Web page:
Jacques Mattheij

Technology, Coding and Business

Decoding Clojure

This is a terrible mangling of a piece of code by Eric Lavigne (thanks!), I take full responsibility for any lines starting with and the afterword.


I’m a total newbie when it comes to clojure, so when I got my hands on a little clojure program to play the game of ‘island-wari’ I went and dissected it bit by bit, clojure manual in hand to see how it works.


The original code did not contain any comments at all so this was a both trying to figure out what the langauge does and what the program does.


// // This all started here: http://news.ycombinator.com/item?id=1043180 // // To ‘recover’ the original clojure source simply do // ‘grep -v //’ on this file.
// // An explanation of the game of ‘island wari’ is here: // http://waynesword.palomar.edu/ww0603.htm // // In short, it is a two player game with 7 ‘slots’ for each // player, the rightmost slot for a player (positions 6 and 13) // is called the homebase, the players take turns and indicate // a bin they wish to play, stones then get distributed // to all bins counterclockwise of the bin played. If the last // stone lands on the players homebase that player gets to play // again, players have to skip the homebase of their opponent // when placing stones. Whoever has their side of the board // empty first wins the game.
// // The ‘pseudo-C’ language equivalents for the shorter functions are // there simply because I tried to translate the functions in // to something that I can readily understand, they are not // used anywhere (and won’t even compile) //

// this sets up the namespace and imports compojure

(ns wari (:use compojure) (:gen-class))

//////////////////////////////////////////////////////////////////////////////////

// return a list of board positions where stones will be placed // given a starting position and an indication which ‘home base’ // should be avoided, as well as the number of stones that
// will need to be placed

(defn where-stones-fall start skip stones (drop (inc start) (cycle (range 14))))))

// (range 14) becomes: // (0 1 2 3 4 5 6 7 8 9 10 11 12 13) // (cycle (range 14)) yields:
// (0 1 2 3 4 5 6 7 8 9 10 11 12 13 0 1 2 3 4 5 6 7 8 9 10 11 12 13 etc ) // (inc start) is
// start + 1
// so
// (drop (inc start) (cycle (range 14)))
// gives
// the elements from the cycle found from start+1 onwards
// so if start is 5 then this will yield:
// ( 5 6 7 8 9 10 11 12 13 0 1 2 3 4 5 6 7 8 9 10 11 12 13 etc )
// (we start at ‘5’ becaue the original range started at 0, the first
// 5 elements are then 0,1,2,3,4).
// now we are at the remove call, which looks like this:
// (remove #(= skip %) (5 6 7 8 9 10 11 12 13 0 1 2 3 4 5 6 7 8 9 10 11 12 13 etc )) // assuming a start of 5
// bin to skip can be
// 6 or 13 depending on whose move it is
// so the remove call will take the ‘skip’ entry and remove it from the list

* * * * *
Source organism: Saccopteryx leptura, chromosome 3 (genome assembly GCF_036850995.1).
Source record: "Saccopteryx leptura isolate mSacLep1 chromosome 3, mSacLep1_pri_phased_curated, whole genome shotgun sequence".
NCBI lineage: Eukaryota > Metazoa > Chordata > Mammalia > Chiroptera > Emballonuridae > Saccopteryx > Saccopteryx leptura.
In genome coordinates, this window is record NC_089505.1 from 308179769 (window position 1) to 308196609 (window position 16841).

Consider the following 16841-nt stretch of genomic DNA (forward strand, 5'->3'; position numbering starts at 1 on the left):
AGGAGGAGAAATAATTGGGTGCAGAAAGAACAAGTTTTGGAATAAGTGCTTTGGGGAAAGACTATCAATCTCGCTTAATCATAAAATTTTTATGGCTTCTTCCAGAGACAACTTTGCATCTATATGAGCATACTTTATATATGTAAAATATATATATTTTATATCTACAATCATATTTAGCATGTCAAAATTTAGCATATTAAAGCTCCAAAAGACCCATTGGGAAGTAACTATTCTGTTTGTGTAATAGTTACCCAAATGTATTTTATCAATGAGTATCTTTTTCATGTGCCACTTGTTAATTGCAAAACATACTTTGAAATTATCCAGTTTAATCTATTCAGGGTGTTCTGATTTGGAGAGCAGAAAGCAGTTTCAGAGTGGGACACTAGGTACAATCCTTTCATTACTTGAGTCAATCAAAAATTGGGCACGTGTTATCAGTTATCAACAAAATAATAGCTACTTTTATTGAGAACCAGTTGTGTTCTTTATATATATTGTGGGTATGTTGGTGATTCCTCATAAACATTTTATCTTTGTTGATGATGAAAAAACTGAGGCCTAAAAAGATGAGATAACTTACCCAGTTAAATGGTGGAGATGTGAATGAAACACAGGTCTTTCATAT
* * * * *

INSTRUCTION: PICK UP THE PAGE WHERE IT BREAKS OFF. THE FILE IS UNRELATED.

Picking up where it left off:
// if ‘skip’ was 6 then the list now looks like this:
// (5 7 8 9 10 11 12 13 0 1 2 3 4 5 7 8 9 10 11 12 13 etc )
// now we are at the outer braces:
// (take stones (5 7 8 9 10 11 12 13 0 1 2 3 4 5 7 8 9 10 11 12 13 etc ))
// this will return a list of the first ‘stones’ entries from
// the colection
// for ‘stones’ is 10 this would return:
// (5 7 8 9 10 11 12 13 0 1)

// the relevant clojure built-in functions used (from the clojure // documentation):

// (take n coll) // Returns a lazy sequence of the first n items in coll, or all items if // there are fewer than n.

// (remove pred coll) // Returns a lazy sequence of the items in coll for which // (pred item) returns false. pred must be free of side-effects.

// (drop n coll) // Returns a lazy sequence of all but the first n items in coll.

// (inc x) // Returns a number one greater than num.

// (cycle coll) // Returns a lazy (infinite!) sequence of repetitions of the items in coll.

// (range end) // Returns a lazy seq of nums from 0 (inclusive) to end (exclusive)

//////////////////////////////////////////////////////////////////////////////////

// figure out which bin to skip, this passes the opponents ‘home base’ // bin

(defn bin-to-skip turn 13 6))

// bin-to-skip(turn) { if (turn == 1) return 13 else return 6 }

//////////////////////////////////////////////////////////////////////////////////

// the bin to play again depends on who is playing, it is equal to the // homebase bin for the current player

(defn bin-to-play-again turn 2 1)))

// bin-to-play-again(turn) { return bin-to-skip(turn == 1 ? 2 : 1) }

//////////////////////////////////////////////////////////////////////////////////

(defn alter-board board turn move (nth board move))] (map (fn b i 0 b)
(count (filter #(= i %) stones)))
)
board (range 14)
)
)
)

// alter-board returns the board as it is after the move done by the player whose // turn it is. First ‘stones’ is set to become a list of board positions that
// will be receving a stone.

// I fiddled a bit with the parentheses because it wasn’t entirely clear to me // which belonged to which, and which part constituted the body of the function // argument to ‘map’. So, map appears to receive 3 arguments here, the function // body, and two collections. The first collection is the current board, the
// second collection is the numbers (0 … 13).

// A quick check outside in the repl: // (map (fn i) [0 1 2 3 4 5]) // returns
// (0 5 10 15 20 25)
// but strangely
// (map (fn i) (0 1 2 3 4 5)) // fails with a ‘java.lang.ClassCastException: java.lang.Integer cannot be cast to // clojure.lang.IFn (NO_SOURCE_FILE:0)’
//
// Why is it that map only works on vectors and not on lists ?
// Ah, solved that one the (0 1 2 3 4 5)
// does not work as a list parameter in that spot because ‘0’ is
// seen as the function name. Probably a classic newbie mistake,
// I’m expecting here to pass a list of numbers but to do that you
// have to make a list. The [] notation of the vector does not
// deal with this in the same way because the vector does not start
// with an ‘(’ indicating the next token is a function name.
//
// Stupid me :)
//
// So, the list example then becomes:
// (map (fn i) (list 0 1 2 3 4 5))
//
// where ‘list’ will return the remaining arguments as a list.
// And sure enough, that works.

// map then returns // (fn [b i]
// (+ (if (= move i) 0 b) // (count (filter #(= i %) stones)) // )
// )
//
// fn is then applied to each of the counts of stones in each bord position // (in parameter ‘b’) and the rank of the position (in parameter ‘c’),
// stones and move are also ‘in scope’.
//
// That little anonymous function then does the following:
// If the position under consideration is the one that is
// being played it gets set to contain ‘0’ stones, otherwise
// we start off with the number of stones found there
// that takes care of the ‘(if (= move i) 0 b)’, then the
// ‘(filter #(= i %) stones)’ expression returns the
// collection consisting of ‘nil’ in case the current board